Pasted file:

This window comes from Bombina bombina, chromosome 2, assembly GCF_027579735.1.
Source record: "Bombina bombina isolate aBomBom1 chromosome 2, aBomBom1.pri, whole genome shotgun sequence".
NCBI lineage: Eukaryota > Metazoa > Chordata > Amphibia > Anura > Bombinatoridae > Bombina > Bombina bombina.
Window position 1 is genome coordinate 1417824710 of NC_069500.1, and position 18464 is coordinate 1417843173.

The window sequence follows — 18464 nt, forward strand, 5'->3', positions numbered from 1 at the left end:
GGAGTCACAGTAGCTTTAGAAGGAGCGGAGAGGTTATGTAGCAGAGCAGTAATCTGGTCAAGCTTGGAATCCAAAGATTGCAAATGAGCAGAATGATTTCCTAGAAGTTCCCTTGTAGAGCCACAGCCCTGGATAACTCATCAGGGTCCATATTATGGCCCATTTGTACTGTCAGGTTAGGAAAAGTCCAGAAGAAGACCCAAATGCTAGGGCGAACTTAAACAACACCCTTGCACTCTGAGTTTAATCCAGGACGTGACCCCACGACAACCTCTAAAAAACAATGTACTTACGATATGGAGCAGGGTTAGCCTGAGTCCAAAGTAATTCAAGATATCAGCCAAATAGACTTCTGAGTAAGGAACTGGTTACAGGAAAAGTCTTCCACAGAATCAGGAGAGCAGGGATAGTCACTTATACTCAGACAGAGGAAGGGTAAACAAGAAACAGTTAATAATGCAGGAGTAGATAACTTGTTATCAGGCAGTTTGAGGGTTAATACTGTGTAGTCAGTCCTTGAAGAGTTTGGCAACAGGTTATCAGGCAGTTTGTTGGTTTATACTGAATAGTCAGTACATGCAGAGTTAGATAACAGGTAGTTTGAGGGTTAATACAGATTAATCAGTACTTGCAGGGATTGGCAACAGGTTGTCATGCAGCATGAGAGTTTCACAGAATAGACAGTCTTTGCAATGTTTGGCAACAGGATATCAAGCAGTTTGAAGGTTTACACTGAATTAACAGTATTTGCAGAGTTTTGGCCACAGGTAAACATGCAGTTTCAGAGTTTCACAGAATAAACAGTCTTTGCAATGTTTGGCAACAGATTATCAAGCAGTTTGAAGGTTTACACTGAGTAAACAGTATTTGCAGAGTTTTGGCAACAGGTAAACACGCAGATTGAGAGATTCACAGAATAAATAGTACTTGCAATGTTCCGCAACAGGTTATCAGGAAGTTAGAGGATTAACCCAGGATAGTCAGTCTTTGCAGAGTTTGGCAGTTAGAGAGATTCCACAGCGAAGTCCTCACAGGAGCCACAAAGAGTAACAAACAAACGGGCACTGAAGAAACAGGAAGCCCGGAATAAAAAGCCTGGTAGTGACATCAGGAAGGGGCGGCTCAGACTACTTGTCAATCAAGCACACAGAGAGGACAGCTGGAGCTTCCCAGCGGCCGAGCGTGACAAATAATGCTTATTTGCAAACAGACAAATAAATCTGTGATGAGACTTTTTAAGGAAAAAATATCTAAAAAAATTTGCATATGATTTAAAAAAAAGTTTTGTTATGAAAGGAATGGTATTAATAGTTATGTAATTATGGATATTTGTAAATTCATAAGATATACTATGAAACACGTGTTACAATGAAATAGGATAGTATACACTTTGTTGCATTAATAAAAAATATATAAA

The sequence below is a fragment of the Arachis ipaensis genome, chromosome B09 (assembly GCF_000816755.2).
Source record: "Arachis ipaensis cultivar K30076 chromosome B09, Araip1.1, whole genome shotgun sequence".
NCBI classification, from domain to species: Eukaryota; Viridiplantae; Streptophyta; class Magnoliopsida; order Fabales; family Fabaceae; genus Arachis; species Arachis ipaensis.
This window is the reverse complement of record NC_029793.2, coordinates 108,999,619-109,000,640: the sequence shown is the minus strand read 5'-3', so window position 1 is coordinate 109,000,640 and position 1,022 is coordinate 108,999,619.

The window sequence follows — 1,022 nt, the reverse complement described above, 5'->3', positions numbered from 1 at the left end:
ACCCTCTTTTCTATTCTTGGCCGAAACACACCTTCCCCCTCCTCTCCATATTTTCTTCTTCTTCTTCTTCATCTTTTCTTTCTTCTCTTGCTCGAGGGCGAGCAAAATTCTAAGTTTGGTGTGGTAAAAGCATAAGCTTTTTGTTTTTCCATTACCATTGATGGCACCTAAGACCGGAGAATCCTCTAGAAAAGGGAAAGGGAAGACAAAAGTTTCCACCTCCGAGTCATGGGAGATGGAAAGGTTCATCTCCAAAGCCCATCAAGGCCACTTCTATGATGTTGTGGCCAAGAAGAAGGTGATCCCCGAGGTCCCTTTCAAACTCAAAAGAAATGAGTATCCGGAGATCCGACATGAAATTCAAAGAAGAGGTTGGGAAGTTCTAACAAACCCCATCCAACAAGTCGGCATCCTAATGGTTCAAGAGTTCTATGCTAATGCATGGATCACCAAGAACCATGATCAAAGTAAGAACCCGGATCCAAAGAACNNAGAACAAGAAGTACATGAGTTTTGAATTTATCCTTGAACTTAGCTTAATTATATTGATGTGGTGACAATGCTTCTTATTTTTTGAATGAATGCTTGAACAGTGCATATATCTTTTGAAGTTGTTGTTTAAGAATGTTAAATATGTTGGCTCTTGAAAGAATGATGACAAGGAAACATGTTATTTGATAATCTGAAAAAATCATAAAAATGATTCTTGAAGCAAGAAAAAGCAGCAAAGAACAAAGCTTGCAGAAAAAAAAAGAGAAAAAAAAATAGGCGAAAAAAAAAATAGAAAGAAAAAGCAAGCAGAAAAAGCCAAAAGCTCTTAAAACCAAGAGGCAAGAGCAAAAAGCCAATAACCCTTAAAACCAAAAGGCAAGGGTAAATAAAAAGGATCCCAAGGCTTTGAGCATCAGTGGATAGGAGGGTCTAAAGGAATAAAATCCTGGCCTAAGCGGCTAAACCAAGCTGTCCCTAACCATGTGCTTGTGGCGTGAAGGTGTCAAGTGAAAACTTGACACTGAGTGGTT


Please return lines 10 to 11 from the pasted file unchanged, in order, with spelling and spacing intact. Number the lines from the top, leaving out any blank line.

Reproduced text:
This window is the reverse complement of record NC_029793.2, coordinates 108,999,619-109,000,640: the sequence shown is the minus strand read 5'-3', so window position 1 is coordinate 109,000,640 and position 1,022 is coordinate 108,999,619.

The window sequence follows — 1,022 nt, the reverse complement described above, 5'->3', positions numbered from 1 at the left end: